The other method of measuring the Hubble constant looks at the light from an event shortly after the Big Bang called "the last scattering," in which electrons combined with protons to form the first atoms. As free electrons had previously scattered photons (particles of light) dramatically, preventing them from traveling very far, this event meant that light was suddenly allowed to travel through the cosmos freely.
This "first light" is now seen as the cosmic microwave background (CMB), and it almost uniformly fills the cosmos, barring tiny variations. When astronomers measure these tiny variations in this fossil radiation, it predicts a modern-day value for the Hubble constant of around 67.5 ± 0.5 km/s/Mpc.
The differences between the two estimations of the Hubble constant have strangely only grown as measuring techniques for both have been refined and have become more precise. This 5.6 km/s/Mpc difference, and the general trouble surrounding it, is referred to as the "Hubble tension." It's a serious issue for cosmologists, as it suggests there is something wrong with our understanding of the basic physical laws that govern the universe.
Cepheid variables pick a side
Anderson explained why a difference of just a few km/s/Mpc in the Hubble constant matters, even given the vast scale of the universe. (The width of the observable cosmos alone is estimated to be around 29,000 MPC.)
"This discrepancy has a huge significance," Anderson said. "Suppose you wanted to build a tunnel by digging into two opposite sides of a mountain. If you've understood the type of rock correctly and if your calculations are correct, then the two holes you're digging will meet in the center. But if they don't, that means you've made a mistake — either your calculations are wrong or you're wrong about the type of rock."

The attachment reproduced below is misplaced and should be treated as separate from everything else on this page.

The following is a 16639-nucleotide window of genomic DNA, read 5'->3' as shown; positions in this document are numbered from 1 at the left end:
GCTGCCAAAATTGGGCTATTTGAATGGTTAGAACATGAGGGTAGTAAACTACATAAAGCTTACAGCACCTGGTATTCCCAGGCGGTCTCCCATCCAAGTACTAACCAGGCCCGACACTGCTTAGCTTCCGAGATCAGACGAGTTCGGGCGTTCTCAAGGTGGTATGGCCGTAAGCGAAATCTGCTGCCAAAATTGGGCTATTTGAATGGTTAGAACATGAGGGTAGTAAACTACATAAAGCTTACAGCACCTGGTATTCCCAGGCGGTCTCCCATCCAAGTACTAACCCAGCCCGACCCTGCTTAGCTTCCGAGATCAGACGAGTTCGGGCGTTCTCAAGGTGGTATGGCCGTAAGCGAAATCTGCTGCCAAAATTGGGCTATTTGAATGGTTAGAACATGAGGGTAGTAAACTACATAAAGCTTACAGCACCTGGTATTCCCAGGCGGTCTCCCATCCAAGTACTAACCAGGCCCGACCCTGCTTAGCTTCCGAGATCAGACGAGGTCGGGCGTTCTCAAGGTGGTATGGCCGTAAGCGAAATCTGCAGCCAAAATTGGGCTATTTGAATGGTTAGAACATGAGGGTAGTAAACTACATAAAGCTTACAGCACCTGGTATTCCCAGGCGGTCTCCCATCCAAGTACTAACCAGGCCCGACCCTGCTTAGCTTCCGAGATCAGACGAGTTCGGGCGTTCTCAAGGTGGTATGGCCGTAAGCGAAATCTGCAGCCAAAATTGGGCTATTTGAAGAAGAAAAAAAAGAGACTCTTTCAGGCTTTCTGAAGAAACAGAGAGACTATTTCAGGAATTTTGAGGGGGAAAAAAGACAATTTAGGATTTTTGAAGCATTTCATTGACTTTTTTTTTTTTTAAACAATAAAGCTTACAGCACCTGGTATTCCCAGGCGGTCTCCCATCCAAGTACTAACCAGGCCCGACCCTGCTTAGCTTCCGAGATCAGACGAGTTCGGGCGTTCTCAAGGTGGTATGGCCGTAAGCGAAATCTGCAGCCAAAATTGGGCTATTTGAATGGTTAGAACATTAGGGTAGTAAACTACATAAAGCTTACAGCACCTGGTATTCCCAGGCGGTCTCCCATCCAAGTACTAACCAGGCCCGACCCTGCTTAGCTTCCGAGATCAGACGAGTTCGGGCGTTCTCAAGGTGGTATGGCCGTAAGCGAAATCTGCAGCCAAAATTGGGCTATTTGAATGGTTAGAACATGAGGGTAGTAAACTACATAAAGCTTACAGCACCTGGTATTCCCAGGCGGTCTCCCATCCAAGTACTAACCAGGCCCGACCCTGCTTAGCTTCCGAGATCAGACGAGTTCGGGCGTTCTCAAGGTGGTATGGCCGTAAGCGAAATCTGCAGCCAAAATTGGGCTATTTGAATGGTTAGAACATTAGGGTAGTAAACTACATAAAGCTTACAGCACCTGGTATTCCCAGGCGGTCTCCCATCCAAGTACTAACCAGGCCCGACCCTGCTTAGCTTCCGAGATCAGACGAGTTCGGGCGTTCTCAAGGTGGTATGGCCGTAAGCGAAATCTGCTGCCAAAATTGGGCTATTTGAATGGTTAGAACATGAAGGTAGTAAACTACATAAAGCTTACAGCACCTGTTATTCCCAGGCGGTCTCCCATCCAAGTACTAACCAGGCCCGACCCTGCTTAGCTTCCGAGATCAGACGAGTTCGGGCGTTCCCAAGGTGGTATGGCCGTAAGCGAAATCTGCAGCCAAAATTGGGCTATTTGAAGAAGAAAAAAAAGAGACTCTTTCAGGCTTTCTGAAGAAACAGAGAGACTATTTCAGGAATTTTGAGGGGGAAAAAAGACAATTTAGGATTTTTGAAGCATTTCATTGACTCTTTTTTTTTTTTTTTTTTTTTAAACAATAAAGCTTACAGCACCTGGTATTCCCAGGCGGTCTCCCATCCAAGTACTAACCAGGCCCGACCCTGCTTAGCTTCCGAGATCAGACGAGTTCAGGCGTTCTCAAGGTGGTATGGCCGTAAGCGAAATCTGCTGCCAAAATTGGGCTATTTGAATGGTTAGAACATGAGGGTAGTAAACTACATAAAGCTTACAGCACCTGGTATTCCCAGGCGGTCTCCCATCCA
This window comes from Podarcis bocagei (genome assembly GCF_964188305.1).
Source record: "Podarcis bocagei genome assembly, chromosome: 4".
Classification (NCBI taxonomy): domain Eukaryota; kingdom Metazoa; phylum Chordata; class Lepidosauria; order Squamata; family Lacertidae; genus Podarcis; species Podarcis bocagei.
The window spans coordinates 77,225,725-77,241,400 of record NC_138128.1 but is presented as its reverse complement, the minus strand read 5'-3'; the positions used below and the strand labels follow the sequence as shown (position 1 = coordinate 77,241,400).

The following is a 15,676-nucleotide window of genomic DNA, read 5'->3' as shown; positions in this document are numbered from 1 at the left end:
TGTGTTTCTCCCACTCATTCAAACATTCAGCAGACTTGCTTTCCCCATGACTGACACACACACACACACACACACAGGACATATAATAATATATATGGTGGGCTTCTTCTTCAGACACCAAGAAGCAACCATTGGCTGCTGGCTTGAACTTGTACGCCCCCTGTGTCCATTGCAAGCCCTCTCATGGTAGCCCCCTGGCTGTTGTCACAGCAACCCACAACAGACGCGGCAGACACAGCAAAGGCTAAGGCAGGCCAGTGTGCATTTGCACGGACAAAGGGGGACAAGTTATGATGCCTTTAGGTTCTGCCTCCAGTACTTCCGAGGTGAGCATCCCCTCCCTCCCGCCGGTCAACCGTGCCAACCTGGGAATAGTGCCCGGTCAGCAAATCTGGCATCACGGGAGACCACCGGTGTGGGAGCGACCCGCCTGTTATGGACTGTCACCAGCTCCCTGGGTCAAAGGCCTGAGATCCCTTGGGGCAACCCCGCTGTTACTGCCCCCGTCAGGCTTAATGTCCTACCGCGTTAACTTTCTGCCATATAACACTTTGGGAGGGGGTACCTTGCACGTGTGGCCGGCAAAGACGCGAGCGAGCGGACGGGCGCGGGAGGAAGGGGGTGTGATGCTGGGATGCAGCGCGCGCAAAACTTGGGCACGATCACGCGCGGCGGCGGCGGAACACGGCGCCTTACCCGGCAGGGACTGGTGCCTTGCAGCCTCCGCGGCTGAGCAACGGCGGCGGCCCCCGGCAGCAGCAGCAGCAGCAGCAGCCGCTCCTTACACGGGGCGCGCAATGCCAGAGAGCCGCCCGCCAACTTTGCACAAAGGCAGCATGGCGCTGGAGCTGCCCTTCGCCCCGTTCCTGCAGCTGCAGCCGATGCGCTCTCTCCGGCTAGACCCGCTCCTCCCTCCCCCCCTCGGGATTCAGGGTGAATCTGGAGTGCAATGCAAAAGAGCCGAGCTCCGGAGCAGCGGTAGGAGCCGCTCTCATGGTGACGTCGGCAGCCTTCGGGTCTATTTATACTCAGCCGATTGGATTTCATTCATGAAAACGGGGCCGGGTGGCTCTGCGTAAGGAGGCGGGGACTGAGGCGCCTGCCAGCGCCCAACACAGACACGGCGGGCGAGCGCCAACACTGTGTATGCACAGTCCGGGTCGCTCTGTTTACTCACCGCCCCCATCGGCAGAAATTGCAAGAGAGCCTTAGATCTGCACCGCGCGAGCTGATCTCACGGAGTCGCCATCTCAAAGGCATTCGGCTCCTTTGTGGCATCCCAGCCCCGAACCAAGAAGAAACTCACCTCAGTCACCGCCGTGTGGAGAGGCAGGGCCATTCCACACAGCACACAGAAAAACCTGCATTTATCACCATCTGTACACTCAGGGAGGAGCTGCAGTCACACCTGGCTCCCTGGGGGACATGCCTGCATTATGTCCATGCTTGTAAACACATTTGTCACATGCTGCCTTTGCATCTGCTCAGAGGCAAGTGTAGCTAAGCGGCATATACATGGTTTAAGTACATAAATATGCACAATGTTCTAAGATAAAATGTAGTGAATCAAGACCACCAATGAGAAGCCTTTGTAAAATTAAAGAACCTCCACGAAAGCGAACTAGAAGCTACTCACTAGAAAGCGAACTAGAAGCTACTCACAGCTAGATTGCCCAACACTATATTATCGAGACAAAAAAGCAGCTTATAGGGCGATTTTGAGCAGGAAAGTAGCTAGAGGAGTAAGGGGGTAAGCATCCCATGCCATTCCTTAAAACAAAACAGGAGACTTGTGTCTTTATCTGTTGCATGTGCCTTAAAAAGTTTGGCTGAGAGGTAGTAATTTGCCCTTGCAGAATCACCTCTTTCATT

Anderson said that is analogous to the Hubble tension and what's going on with the Hubble constant.
"The more confirmation we get that our calculations are accurate, the more we can conclude that the discrepancy means our understanding of the universe is mistaken, that the universe isn't quite as we thought," he added.
The improved calibration of the Cepheid variable measurement tool means that this technique finally "takes a side" in the Hubble tension debate, providing agreement with the "late time" solution.
"Our study confirms the 73 km/s/Mpc expansion rate, but more importantly, it also provides the most precise, reliable calibrations of Cepheids as tools to measure distances to date," Anderson said. "It means we have to rethink the basic concepts that form the foundation of our overall understanding of physics."
The team's results have other implications as well. For example, the more accurate Cepheid calibration also helps to better reveal the shape of our galaxy, study team members said.
"Because our measurements are so precise, they give us insight into the geometry of the Milky Way," study lead author Mauricio Cruz Reyes, a Ph.D. student in Anderson's research group, said in the same statement. "The highly accurate calibration we developed will let us better determine the Milky Way's size and shape as a flat-disk galaxy and its distance from other galaxies, for example."
The new study was published last week in the journal Astronomy & Astrophysics.